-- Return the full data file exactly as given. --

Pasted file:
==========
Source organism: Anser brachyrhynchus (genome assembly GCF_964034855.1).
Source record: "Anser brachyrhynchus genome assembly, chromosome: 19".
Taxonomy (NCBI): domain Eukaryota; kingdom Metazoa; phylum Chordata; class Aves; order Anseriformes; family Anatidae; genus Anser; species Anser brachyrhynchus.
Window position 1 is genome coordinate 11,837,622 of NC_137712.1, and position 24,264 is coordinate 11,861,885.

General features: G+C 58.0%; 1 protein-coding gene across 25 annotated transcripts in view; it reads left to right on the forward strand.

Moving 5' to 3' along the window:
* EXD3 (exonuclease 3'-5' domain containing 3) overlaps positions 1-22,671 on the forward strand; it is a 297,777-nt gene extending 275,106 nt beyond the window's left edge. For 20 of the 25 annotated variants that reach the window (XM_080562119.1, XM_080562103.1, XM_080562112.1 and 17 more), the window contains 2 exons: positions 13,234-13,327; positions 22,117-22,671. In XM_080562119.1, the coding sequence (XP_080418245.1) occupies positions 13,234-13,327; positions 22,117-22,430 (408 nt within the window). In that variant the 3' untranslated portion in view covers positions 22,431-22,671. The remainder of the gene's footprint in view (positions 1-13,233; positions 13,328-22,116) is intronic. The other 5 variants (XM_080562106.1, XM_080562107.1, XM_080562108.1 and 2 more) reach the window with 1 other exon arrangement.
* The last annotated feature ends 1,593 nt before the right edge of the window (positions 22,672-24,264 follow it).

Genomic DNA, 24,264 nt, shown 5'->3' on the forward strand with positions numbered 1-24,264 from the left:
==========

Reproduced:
Source organism: Anser brachyrhynchus (genome assembly GCF_964034855.1).
Source record: "Anser brachyrhynchus genome assembly, chromosome: 19".
Taxonomy (NCBI): domain Eukaryota; kingdom Metazoa; phylum Chordata; class Aves; order Anseriformes; family Anatidae; genus Anser; species Anser brachyrhynchus.
Window position 1 is genome coordinate 11,837,622 of NC_137712.1, and position 24,264 is coordinate 11,861,885.

General features: G+C 58.0%; 1 protein-coding gene across 25 annotated transcripts in view; it reads left to right on the forward strand.

Moving 5' to 3' along the window:
* EXD3 (exonuclease 3'-5' domain containing 3) overlaps positions 1-22,671 on the forward strand; it is a 297,777-nt gene extending 275,106 nt beyond the window's left edge. For 20 of the 25 annotated variants that reach the window (XM_080562119.1, XM_080562103.1, XM_080562112.1 and 17 more), the window contains 2 exons: positions 13,234-13,327; positions 22,117-22,671. In XM_080562119.1, the coding sequence (XP_080418245.1) occupies positions 13,234-13,327; positions 22,117-22,430 (408 nt within the window). In that variant the 3' untranslated portion in view covers positions 22,431-22,671. The remainder of the gene's footprint in view (positions 1-13,233; positions 13,328-22,116) is intronic. The other 5 variants (XM_080562106.1, XM_080562107.1, XM_080562108.1 and 2 more) reach the window with 1 other exon arrangement.
* The last annotated feature ends 1,593 nt before the right edge of the window (positions 22,672-24,264 follow it).

Genomic DNA, 24,264 nt, shown 5'->3' on the forward strand with positions numbered 1-24,264 from the left: